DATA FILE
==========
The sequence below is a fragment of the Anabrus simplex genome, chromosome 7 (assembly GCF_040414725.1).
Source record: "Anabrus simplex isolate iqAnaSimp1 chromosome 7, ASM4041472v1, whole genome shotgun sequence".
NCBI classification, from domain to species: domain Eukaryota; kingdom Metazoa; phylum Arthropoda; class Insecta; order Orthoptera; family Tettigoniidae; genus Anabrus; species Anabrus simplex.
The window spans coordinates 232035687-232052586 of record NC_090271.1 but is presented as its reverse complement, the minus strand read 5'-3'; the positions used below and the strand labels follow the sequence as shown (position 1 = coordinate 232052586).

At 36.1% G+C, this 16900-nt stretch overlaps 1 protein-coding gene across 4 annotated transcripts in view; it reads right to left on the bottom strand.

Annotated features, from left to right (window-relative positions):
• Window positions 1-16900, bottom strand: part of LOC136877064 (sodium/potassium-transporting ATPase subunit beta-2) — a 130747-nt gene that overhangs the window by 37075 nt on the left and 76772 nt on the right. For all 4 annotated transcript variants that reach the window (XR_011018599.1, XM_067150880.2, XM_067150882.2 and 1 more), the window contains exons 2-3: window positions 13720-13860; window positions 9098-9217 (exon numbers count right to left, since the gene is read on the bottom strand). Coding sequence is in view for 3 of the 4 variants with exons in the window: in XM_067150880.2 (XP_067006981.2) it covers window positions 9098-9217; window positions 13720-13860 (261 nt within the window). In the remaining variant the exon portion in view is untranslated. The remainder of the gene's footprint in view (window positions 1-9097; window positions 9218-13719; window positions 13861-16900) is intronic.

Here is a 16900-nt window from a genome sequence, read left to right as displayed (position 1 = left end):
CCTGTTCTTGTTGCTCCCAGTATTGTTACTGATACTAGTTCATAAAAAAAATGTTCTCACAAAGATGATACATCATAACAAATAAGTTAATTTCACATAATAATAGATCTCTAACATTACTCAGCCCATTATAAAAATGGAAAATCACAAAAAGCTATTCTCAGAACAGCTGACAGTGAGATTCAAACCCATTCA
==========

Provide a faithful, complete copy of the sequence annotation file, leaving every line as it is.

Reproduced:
The sequence below is a fragment of the Anabrus simplex genome, chromosome 7 (assembly GCF_040414725.1).
Source record: "Anabrus simplex isolate iqAnaSimp1 chromosome 7, ASM4041472v1, whole genome shotgun sequence".
NCBI classification, from domain to species: domain Eukaryota; kingdom Metazoa; phylum Arthropoda; class Insecta; order Orthoptera; family Tettigoniidae; genus Anabrus; species Anabrus simplex.
The window spans coordinates 232035687-232052586 of record NC_090271.1 but is presented as its reverse complement, the minus strand read 5'-3'; the positions used below and the strand labels follow the sequence as shown (position 1 = coordinate 232052586).

At 36.1% G+C, this 16900-nt stretch overlaps 1 protein-coding gene across 4 annotated transcripts in view; it reads right to left on the bottom strand.

Annotated features, from left to right (window-relative positions):
• Window positions 1-16900, bottom strand: part of LOC136877064 (sodium/potassium-transporting ATPase subunit beta-2) — a 130747-nt gene that overhangs the window by 37075 nt on the left and 76772 nt on the right. For all 4 annotated transcript variants that reach the window (XR_011018599.1, XM_067150880.2, XM_067150882.2 and 1 more), the window contains exons 2-3: window positions 13720-13860; window positions 9098-9217 (exon numbers count right to left, since the gene is read on the bottom strand). Coding sequence is in view for 3 of the 4 variants with exons in the window: in XM_067150880.2 (XP_067006981.2) it covers window positions 9098-9217; window positions 13720-13860 (261 nt within the window). In the remaining variant the exon portion in view is untranslated. The remainder of the gene's footprint in view (window positions 1-9097; window positions 9218-13719; window positions 13861-16900) is intronic.

Here is a 16900-nt window from a genome sequence, read left to right as displayed (position 1 = left end):
CCTGTTCTTGTTGCTCCCAGTATTGTTACTGATACTAGTTCATAAAAAAAATGTTCTCACAAAGATGATACATCATAACAAATAAGTTAATTTCACATAATAATAGATCTCTAACATTACTCAGCCCATTATAAAAATGGAAAATCACAAAAAGCTATTCTCAGAACAGCTGACAGTGAGATTCAAACCCATTCA